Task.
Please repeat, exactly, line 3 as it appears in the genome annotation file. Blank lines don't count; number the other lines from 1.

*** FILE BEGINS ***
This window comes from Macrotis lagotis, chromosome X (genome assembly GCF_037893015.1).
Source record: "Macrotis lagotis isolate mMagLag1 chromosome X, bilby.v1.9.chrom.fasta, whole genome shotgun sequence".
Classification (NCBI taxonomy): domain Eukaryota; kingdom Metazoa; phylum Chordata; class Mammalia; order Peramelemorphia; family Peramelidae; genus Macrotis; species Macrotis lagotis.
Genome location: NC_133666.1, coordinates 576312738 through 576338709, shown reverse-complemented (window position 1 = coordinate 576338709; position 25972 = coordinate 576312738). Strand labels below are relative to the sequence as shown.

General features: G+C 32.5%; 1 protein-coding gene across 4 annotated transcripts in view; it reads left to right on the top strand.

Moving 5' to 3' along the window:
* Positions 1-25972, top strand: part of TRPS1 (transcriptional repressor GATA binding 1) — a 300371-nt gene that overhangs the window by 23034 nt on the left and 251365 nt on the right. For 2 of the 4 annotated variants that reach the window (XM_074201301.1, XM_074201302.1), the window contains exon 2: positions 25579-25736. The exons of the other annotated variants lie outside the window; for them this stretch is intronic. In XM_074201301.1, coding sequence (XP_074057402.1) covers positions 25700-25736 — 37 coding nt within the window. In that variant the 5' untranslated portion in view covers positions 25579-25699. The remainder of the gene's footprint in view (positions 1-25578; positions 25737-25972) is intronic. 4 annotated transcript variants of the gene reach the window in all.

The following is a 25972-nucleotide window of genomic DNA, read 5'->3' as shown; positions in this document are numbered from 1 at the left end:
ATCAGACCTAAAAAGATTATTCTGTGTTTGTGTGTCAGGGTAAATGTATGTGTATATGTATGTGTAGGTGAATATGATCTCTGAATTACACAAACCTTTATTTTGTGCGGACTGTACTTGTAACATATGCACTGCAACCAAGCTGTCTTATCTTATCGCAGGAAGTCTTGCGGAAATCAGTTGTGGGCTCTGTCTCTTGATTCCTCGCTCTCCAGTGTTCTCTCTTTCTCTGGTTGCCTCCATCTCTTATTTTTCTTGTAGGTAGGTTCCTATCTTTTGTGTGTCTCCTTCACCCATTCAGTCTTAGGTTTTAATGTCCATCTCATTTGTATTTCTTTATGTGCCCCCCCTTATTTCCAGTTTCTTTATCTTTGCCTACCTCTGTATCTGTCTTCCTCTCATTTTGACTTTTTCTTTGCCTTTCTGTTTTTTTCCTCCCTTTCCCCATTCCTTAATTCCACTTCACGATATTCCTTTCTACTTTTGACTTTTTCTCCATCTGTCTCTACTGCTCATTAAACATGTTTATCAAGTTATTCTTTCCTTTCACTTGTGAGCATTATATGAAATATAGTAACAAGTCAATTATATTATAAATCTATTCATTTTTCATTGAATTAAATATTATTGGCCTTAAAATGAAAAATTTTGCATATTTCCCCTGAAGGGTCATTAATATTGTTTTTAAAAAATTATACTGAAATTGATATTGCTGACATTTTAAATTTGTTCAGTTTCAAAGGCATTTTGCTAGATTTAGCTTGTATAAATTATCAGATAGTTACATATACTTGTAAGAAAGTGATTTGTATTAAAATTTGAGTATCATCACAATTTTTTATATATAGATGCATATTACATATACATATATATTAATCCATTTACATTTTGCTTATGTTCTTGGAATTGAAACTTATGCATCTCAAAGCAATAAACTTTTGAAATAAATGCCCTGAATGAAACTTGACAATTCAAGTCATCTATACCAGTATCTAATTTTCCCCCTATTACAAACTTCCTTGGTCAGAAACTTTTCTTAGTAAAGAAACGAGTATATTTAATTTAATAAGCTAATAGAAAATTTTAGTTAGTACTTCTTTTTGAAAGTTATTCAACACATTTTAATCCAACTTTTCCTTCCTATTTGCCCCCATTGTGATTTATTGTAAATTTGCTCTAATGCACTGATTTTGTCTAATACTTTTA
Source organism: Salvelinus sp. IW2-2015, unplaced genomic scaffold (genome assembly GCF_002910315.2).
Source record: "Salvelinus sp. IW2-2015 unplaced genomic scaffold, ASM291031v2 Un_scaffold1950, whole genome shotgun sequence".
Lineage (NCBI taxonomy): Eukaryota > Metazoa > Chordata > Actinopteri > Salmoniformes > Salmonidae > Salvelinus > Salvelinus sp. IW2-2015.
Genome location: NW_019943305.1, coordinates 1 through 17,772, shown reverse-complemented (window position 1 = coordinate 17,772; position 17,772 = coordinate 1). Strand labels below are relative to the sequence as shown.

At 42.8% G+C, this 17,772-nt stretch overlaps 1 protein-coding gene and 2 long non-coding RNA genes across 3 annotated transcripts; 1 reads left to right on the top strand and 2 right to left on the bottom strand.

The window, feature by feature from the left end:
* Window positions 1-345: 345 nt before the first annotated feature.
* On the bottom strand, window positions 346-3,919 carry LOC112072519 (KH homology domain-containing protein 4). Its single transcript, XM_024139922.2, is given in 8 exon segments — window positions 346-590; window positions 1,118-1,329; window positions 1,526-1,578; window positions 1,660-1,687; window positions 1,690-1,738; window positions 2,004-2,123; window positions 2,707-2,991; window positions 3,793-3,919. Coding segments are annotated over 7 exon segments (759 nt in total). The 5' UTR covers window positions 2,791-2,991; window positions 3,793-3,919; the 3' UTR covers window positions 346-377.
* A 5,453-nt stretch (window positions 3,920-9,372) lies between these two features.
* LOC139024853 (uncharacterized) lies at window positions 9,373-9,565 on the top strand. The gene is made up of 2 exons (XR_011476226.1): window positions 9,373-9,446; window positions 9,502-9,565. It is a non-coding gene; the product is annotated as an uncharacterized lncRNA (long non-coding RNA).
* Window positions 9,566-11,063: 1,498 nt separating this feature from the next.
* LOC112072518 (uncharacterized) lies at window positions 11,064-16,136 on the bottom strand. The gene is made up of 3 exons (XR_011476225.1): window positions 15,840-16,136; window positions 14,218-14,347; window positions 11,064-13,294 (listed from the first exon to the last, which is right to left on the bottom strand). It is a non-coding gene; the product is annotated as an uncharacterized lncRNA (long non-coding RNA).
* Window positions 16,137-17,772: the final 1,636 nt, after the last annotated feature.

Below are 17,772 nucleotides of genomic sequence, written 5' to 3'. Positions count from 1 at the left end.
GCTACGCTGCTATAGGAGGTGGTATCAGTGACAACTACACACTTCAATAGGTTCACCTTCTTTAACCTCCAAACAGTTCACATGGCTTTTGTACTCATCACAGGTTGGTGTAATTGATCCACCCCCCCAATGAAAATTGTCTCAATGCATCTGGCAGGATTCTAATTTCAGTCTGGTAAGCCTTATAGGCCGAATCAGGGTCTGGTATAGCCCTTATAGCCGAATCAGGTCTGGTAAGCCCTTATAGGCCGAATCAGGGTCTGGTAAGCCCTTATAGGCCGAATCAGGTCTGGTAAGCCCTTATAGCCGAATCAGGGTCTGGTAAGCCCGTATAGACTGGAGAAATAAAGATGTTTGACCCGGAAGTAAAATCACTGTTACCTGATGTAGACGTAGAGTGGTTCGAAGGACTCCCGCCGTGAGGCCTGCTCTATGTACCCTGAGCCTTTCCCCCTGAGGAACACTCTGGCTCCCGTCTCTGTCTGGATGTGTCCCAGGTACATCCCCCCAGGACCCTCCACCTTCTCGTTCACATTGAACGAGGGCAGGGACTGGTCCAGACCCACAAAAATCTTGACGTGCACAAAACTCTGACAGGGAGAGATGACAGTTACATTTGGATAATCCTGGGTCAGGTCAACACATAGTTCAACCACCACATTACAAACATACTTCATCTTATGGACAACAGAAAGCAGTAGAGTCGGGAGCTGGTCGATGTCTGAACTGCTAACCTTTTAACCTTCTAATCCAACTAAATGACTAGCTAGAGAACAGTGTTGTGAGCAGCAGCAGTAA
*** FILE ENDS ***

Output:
Classification (NCBI taxonomy): domain Eukaryota; kingdom Metazoa; phylum Chordata; class Mammalia; order Peramelemorphia; family Peramelidae; genus Macrotis; species Macrotis lagotis.